Kim Kardashian can get my Essbase server updates

I had the great pleasure of presenting at Kscope17 on the power of Essbase CDFs.  At the end of my CDF presentation this year, I gave a live demonstration of a little CDF that is designed to spark the imagination.

In 2009, Matt Milella presented on CDFs at Kaleidoscope and talked about the top 5 CDFs that his team had created.  At the end, he showed a very cool demonstration of how his Essbase server could send out a tweet using a CDF. This was an amazing display and really inspired me to figure out how to create CDFs.

So, as an homage to Matt’s blog post about how Ashton Kutcher can get his Essbase server updates, I have created an updated version of the Twitter CDF. As Matt states, he used JTwitter back in 2009.  Unfortunately for me, Twitter has long since changed their authentication to use OAuth for security which means that JTwitter doesn’t work anymore.

I did some searching and found Twitter4J, an unofficial Java library for the Twitter API. This library handles the OAuth authentication as well as allows submitting of new status updates, sending direct messages, searching tweets, etc. Between Matt’s original Twitter code, the Twitter4J sample code, and some trial and error, I was able to get the library setup and created a Java class that could send my tweets.

  1. The first step was to download the Twitter4J library.  I added the twitter4j-core-4.0.3.jar file into my lib folder in JDeveloper and added it to my classpath.
  2. Next, I had to setup a new Twitter account (EssbaseServer2).
  3. Then, I went to and setup my application to get the OAuth keys needed for my code to authenticate.
  4. Once I gathered the keys, I put them into a .properties file called “”.  This file will be placed onto my Essbase server into the %EOH%/products/Essbase/EssbaseServer/java/udf directory.  Placing the file into the …/java/udf directory puts it into Essbase’s Java classpath and Essbase will be able to access the file when its needed.
  5. Next, I wrote my code (based heavily on Twitter4J’s sample code), compiled it, deployed the code to a JAR and placed the JAR on the Essbase server.
  6. I registered the CDF manually in EAS.
  7. I was able to pretty much reuse Matt’s original calc script as he had it back in 2009 with the exception of using an @CalcMgr function instead of one of the older data functions.

Does it work? Well, go and check out the @EssbaseServer2 account for yourself.

While publicly tweeting your data might not be the best idea, hopefully this serves as a spark to ignite your imagination of the power of CDFs. Anything you can do in Java can be implemented in an Essbase calculation. Some attendees of my presentation were pretty excited about the possibilities of communicating with their users by submitting messages using Slack or updating a status on a SharePoint site. The possibilities are limited only by your imagination.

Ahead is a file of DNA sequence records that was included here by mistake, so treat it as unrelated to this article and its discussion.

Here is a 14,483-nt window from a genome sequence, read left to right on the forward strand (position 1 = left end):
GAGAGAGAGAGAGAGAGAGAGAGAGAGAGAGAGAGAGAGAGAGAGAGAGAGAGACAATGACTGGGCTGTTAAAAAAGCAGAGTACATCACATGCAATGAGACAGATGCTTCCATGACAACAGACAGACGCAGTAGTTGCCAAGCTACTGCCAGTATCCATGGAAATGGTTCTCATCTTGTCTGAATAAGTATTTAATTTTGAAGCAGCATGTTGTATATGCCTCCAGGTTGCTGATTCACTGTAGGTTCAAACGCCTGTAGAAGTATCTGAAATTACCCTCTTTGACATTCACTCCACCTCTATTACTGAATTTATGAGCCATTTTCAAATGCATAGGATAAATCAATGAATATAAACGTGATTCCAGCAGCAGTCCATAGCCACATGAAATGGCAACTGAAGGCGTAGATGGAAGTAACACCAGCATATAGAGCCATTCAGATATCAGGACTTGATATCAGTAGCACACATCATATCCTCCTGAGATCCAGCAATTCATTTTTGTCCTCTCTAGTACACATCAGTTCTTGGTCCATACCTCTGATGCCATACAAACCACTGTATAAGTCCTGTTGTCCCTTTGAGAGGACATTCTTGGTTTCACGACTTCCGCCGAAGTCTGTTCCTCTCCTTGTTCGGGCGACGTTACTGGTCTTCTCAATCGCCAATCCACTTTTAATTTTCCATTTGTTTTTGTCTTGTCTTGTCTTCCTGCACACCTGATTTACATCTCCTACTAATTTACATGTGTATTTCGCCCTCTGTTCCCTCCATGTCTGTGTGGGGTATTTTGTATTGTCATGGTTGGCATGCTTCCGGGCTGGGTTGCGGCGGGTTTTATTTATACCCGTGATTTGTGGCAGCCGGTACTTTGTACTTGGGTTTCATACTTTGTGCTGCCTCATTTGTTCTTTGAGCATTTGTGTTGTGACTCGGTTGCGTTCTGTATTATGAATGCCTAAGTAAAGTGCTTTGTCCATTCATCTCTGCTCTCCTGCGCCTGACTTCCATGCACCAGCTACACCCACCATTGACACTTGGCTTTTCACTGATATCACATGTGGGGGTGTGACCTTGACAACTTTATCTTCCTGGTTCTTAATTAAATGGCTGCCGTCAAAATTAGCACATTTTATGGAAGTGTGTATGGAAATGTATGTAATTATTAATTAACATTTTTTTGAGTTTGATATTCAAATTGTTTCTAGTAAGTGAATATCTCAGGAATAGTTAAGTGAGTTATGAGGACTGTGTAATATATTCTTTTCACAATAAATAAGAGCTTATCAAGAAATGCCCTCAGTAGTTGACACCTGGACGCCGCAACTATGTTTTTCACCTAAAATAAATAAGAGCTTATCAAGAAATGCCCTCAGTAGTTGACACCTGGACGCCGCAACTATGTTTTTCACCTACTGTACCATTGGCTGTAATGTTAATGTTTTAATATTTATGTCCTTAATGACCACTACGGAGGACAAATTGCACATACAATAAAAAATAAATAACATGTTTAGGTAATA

Thanks again to Matt for presenting on CDFs eight years ago. It definitely inspired me to learn more and hopefully this will inspire others to do the same.

There has been some uncertainty about the fate of CDFs with OAC and the Essbase cloud service, but never fear, CDFs are supported but they are limited to local CDFs. More on that in the future.

OAC Backup issue

I have found myself between projects for a couple of weeks which has given me a great opportunity to get hands-on with interRel’s OAC instance. It has been great to crawl around it, kick the tires, and get my hands dirty under the hood, so to speak.

One of the things we had issues with was running a backup at the service level. In OAC, there are two types of backups – service level and application level. The service backup is a full backup of all the runtime artifacts required to restore the service, such as the WebLogic domain, service instance details, and any metadata associated with your service. Basically, it’s like a snapshot of the VM that gets saved to your cloud storage instance (one of the prerequisites of OAC).

As I was playing with OAC and trying to figure out how to administer the product, I noticed that a monthly patch was available. Before applying the patch, I decided to take a service backup just to be safe in case anything happened during the patch.

From the OAC dashboard, I selected Administration. Then on the backup tab, I selected Backup Now.

OAC Backup Now

After 30 minutes or so, I came back to find out that my backup had failed. I attempted to run the patch anyway, but it does a backup first as well and so it failed again.

Eventually, I ended up submitting an SR with Oracle for help. Within about an hour or so, Oracle Support determined that it was likely that when we created our OAC database cloud instance that the USERS tablespace was not created.

My friend and co-worker, Wayne Van Sluys (, ran into this issue at one of our OAC clients as well. Wayne sent over the information that I needed to get connected to our DBaaS instance via Oracle SQL Developer.